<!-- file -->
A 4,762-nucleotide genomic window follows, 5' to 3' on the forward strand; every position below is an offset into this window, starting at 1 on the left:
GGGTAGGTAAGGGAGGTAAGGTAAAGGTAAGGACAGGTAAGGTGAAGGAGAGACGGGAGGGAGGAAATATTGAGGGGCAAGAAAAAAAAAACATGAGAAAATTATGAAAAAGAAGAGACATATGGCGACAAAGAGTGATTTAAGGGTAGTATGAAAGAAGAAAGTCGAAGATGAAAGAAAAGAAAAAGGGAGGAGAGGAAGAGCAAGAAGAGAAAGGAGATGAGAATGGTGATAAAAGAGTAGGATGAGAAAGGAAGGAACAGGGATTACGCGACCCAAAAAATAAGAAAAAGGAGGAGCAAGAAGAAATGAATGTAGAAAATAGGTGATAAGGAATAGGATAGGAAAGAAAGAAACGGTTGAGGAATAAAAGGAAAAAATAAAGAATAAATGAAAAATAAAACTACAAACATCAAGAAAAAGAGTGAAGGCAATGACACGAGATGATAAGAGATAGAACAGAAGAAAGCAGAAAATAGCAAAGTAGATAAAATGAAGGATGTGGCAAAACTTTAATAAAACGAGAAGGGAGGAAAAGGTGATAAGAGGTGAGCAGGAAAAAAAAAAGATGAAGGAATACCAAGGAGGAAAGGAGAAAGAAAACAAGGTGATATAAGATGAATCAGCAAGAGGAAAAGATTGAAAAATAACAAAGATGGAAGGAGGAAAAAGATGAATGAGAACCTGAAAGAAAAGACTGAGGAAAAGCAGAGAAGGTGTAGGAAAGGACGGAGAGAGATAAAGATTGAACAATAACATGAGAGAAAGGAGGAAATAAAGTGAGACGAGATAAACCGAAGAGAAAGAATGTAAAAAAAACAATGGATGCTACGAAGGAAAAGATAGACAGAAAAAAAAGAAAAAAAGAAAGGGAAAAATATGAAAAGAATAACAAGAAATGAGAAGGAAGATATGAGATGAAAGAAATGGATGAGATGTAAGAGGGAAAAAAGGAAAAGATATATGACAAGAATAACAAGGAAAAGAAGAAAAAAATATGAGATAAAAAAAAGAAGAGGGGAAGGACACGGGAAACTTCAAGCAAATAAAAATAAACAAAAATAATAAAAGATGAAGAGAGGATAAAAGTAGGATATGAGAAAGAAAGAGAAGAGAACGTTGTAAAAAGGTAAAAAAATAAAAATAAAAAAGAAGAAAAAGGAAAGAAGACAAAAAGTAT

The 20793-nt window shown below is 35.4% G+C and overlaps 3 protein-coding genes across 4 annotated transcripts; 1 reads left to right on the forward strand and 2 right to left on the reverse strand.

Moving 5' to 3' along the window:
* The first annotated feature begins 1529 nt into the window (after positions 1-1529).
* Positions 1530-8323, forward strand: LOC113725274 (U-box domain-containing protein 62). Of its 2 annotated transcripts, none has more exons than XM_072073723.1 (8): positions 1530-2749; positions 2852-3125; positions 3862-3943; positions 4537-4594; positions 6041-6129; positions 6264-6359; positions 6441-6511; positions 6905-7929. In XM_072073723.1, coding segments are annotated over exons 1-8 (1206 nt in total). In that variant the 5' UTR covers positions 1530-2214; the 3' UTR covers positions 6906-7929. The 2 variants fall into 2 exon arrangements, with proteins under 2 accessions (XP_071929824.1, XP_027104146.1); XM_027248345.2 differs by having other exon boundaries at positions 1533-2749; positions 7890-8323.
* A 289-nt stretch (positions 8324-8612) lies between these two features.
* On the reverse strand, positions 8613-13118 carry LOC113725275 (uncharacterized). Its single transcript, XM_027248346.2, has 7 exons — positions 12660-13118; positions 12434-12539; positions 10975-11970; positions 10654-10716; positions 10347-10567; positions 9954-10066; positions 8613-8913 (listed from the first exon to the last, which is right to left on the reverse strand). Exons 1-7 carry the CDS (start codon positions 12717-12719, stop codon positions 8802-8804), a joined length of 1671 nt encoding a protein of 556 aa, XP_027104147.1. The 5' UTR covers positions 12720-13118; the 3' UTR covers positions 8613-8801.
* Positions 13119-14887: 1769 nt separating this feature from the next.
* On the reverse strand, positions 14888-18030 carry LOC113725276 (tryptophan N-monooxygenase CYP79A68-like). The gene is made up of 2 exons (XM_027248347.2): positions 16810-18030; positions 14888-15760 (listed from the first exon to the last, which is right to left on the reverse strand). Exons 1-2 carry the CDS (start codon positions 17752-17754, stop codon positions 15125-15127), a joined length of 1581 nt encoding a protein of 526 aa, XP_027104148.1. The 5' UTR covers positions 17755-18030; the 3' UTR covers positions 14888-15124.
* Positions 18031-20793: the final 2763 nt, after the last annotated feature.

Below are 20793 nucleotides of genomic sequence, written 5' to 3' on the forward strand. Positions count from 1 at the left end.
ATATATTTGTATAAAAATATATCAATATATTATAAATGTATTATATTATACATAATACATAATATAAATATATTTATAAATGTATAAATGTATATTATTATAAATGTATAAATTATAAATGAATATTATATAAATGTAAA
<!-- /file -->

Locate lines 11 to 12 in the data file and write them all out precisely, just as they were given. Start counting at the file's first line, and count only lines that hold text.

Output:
* Positions 18031-20793: the final 2763 nt, after the last annotated feature.

Below are 20793 nucleotides of genomic sequence, written 5' to 3' on the forward strand. Positions count from 1 at the left end.